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Monetary Systems During Crisis

Suggestions from history...
 
HISTORY suggests common outcomes when countries enter a crisis period, says Nathan Lewis at New World Economics.
 
While a common pattern for emerging market countries is a flight from the domestic currency, the pattern for Britain and the US (the top international currencies over the past two hundred years) has been for a flight to the currency. In other words, base money demand expands.
 
Base money consists of banknotes in circulation, and bank reserves held as deposits at the central bank. Thus, a rise in demand in base money in general implies a rise in demand for banknotes and bank reserves, in particular. This is not very hard to understand. In a crisis, people don't trust banks, and also interest rates are typically very low, so people hold more banknotes. Banks have basically the same impulse: they don't trust borrowers or each other, and also want to hold more of their equivalent of banknotes, bank reserve deposits at the central bank.
 
Since demand for base money is increasing, central banks are able to expand base money without much effect on the value of the currency. We will look, in particular, at World War I, the Great Depression and World War II periods, all of which had very large expansions of base money, but not much decline in currency value (inflation). There was some decline in currency value in all of these periods. But, in the midst of all the other things happening at the time, it was not very great and not very important. The British Pound was a floating currency during World War I, and its value sank vs. gold somewhat. But, you don't hear anyone complaining about it very much at that time.
 
What we have tended to see in these cases is: after the crisis passes (1920s and 1950s), people gradually become more risk-friendly, and draw down their high inventories of banknotes and bank reserves. People trust banks more, and are willing to hold larger deposit balances rather than banknotes. Banks gradually increase the proportion of interest-bearing loans on the asset side of their balance sheets. Thus, the demand for base money declines even as nominal GDP is growing quickly. The result is that base money tends to be flattish, even though there is a lot of economic growth.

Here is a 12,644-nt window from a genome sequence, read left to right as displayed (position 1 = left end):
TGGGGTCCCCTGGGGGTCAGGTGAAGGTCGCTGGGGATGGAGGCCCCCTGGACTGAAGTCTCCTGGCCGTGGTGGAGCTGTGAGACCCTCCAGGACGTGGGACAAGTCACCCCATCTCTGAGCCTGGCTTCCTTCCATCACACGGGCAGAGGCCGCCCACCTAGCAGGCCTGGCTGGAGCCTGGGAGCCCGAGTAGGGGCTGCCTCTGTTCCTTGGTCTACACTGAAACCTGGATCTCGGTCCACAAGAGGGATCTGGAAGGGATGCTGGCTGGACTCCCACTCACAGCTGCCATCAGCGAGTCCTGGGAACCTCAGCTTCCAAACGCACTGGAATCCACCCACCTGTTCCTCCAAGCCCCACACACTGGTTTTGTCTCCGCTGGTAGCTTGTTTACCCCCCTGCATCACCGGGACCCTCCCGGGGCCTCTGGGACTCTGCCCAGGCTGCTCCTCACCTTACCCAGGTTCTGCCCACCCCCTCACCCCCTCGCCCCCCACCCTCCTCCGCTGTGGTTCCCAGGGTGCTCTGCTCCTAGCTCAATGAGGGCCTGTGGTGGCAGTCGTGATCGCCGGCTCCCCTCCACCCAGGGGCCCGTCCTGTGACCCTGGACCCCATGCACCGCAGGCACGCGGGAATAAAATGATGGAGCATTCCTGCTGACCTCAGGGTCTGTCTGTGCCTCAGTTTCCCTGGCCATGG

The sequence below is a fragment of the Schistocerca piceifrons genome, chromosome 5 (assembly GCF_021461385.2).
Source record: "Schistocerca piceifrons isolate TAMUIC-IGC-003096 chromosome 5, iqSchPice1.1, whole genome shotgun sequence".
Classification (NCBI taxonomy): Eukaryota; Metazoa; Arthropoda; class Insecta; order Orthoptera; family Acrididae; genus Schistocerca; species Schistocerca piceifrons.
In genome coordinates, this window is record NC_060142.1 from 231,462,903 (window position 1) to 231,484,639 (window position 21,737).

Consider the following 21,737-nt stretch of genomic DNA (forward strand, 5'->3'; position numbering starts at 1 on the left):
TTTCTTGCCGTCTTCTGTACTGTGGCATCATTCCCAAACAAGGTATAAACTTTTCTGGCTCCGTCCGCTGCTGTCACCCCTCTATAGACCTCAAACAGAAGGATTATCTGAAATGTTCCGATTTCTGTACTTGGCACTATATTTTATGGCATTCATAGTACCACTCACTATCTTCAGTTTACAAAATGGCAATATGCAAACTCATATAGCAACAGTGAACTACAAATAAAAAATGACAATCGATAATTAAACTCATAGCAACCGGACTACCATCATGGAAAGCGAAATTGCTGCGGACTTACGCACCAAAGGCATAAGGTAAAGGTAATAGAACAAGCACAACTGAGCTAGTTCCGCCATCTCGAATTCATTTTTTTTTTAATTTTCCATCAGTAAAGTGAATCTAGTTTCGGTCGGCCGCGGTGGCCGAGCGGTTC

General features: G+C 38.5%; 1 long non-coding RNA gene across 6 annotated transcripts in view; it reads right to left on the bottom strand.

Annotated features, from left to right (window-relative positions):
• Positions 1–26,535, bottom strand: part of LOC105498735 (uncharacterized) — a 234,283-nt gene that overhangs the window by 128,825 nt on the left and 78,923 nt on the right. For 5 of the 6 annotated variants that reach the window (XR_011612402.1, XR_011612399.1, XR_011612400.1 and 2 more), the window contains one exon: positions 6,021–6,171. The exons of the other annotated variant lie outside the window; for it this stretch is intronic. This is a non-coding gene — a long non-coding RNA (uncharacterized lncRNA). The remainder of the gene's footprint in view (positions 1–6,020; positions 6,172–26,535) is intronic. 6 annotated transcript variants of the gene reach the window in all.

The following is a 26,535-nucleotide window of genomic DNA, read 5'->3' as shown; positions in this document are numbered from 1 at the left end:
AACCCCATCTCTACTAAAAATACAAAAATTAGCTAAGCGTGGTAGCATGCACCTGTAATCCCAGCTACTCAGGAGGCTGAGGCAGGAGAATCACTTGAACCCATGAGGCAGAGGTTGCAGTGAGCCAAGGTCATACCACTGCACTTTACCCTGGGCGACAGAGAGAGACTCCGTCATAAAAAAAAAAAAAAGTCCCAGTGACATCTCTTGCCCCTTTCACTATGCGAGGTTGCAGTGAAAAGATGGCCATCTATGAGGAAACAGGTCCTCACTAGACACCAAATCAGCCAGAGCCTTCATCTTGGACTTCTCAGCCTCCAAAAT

Let's see what I am talking about:
 
 
Here is the monetary base in Britain during World War I. There was a huge increase, basically a tripling from 200 million Pounds to a peak of 600 million. 
 
The British Pound floated after the outbreak of war in 1914, but it did not float very much, losing perhaps 30% of its value by the end of the war. This was remedied after 1919. We see that base money growth is very flat during the 1920s, although the economy was recovering.
 
We can also see that the devaluation of 1931 was not at all related to base money growth. This might seem rather perverse: there was huge "money printing" during the war but no real consequences, and no "money printing" at all in 1931 but a huge decline in currency value. I talk about these kinds of things at some length in my book Gold: The Monetary Polaris, with examples from Russia, Thailand and elsewhere.
 
During this World War I period, the British government actually printed banknotes of its own, bypassing the Bank of England – much like the US Treasury Notes ("greenbacks") during the Civil War. It was not until the 1920s that these banknotes were integrated on the BoE's balance sheet.
 
 
Here is Britain during World War II. Again, the British Pound was effectively a floating currency, and it did effectively lose some value during this time, but not a whole lot.
 
For the general public, concerned with other things, it was not very relevant. We see again a huge rise in base money, again roughly a tripling, and another flattish period in the recovery afterwards.